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Dated: Feb. 18, 2005

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Technological Advances

By Andy

"Essentially begin with as good quality an audio signal as you can manage ie. new stylus for records, clean your tape heads or whatever as the better the inital recording is the better your result. Try to have as few pieces of equipment and cableas between your source and your computer soundcard inputs as every piece of equipment will add noise. Try to have a sensible gain structure (ie there is no point boosting the signal at one place to have to it right back down on the inputs to your sound card as this will introduce extra hiss.)

There are many programs suitable for recording audio, two good (professional) examples being SoundForge & can use any but you should try and get a good signal going into your sound card that does not clip (digital clipping sounds unpleasant and unlike analogue clipping). Find out what recording frequency your desired output media uses and if your soundcard and program will support doing so, record at this frequency as it will save time later (CD's are all at 44.1kHz). Whether you record all your tracks separately or as one and chop them into individual tracks later is up to you, some programs will enable you to insert track start markers to able you to jump from track to track without doing this. I would recommend removing the silences from the start and end, and chopping them into Transfer LPs and Tapes to CDindividual named tracks. You should also normalise them (this effectively makes the tracks as loud as the can be) and if required, process to suitable frequency.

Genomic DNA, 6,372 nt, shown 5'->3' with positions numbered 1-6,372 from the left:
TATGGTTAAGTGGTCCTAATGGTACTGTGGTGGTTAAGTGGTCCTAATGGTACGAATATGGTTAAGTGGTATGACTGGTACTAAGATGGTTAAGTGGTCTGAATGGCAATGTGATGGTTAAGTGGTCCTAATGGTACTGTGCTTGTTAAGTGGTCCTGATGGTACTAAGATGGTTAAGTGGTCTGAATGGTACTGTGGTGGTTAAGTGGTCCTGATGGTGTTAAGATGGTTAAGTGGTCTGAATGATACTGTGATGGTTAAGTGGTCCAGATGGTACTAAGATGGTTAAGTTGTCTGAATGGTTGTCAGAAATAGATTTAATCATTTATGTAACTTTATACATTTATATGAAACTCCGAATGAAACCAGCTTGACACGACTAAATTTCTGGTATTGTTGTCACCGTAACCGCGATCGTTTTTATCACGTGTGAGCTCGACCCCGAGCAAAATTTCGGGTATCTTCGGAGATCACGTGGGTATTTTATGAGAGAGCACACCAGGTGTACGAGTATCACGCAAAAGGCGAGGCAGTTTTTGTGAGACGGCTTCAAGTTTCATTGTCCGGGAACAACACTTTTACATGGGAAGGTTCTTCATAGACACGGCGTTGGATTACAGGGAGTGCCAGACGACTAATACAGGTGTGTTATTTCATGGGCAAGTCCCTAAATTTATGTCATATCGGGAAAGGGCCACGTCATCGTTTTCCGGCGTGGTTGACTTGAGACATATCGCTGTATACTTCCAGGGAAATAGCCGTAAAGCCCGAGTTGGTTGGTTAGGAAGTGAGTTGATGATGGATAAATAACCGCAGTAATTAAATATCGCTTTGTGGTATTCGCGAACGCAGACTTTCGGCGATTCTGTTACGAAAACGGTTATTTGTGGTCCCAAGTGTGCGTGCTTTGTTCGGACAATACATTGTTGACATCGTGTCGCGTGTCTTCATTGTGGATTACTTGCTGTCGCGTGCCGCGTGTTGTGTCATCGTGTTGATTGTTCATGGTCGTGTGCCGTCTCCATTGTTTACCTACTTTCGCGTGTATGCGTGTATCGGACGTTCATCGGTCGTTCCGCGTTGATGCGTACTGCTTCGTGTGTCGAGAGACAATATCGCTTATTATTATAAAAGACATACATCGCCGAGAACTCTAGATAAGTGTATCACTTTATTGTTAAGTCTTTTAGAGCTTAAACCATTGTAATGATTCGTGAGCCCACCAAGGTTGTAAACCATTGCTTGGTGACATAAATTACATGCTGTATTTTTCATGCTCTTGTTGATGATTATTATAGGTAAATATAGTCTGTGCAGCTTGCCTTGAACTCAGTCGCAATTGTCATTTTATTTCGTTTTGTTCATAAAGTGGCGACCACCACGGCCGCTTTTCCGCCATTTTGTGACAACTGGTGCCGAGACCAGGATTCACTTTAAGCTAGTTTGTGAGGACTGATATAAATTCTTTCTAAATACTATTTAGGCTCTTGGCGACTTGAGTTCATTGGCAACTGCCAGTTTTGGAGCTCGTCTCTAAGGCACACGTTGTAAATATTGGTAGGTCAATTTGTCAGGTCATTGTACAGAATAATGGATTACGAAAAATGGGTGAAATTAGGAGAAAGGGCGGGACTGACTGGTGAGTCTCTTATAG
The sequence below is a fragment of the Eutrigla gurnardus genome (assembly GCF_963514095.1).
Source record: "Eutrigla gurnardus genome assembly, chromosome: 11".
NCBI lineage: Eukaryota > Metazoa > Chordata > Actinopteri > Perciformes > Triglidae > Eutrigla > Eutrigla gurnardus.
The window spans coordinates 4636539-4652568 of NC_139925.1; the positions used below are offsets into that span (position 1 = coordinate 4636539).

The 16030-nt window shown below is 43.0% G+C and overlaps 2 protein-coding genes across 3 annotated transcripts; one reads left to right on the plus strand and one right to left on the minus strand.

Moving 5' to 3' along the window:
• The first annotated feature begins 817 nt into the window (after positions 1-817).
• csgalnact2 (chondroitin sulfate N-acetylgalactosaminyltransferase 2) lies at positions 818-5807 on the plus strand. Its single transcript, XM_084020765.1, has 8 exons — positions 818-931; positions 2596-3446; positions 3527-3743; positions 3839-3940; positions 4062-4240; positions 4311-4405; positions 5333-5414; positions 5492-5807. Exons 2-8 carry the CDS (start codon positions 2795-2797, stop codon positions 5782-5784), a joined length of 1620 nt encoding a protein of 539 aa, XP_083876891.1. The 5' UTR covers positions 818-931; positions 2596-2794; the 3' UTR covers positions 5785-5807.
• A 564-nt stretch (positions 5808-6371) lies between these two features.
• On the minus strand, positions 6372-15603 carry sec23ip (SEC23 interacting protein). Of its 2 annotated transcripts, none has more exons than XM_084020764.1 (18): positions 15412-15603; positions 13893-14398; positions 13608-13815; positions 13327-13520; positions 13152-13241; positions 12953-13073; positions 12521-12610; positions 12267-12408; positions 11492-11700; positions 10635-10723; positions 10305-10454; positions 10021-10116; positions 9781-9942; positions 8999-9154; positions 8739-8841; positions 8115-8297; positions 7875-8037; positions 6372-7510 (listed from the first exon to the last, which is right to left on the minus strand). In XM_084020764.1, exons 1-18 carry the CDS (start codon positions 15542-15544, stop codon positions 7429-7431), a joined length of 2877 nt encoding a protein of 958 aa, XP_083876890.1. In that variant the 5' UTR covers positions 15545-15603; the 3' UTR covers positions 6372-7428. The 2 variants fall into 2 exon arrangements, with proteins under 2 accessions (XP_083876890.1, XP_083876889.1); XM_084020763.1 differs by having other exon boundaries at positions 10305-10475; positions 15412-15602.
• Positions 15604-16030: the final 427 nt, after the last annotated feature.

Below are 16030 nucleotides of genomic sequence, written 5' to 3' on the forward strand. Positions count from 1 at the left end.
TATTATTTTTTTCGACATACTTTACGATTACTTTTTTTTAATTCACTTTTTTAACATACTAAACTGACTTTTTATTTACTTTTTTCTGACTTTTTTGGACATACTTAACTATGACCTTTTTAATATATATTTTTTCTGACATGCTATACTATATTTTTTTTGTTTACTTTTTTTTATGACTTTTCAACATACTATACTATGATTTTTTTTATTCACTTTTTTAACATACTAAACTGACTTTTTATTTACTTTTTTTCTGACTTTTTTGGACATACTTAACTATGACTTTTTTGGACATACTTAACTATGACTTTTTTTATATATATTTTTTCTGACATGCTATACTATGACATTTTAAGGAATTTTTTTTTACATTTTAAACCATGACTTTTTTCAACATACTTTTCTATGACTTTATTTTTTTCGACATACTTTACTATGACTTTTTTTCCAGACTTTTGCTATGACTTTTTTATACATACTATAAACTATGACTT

Most programs will have decent help files to help you achieve these tasks. Many programs also allow you to clean up hissy or scratched recordings (Dart does this, I believe that Wavelab and Soundforge can either do this or you can purchase plugins.) You may have to experiment a bit. Remember that the less processing you do to a file the better in general. Happy recording."

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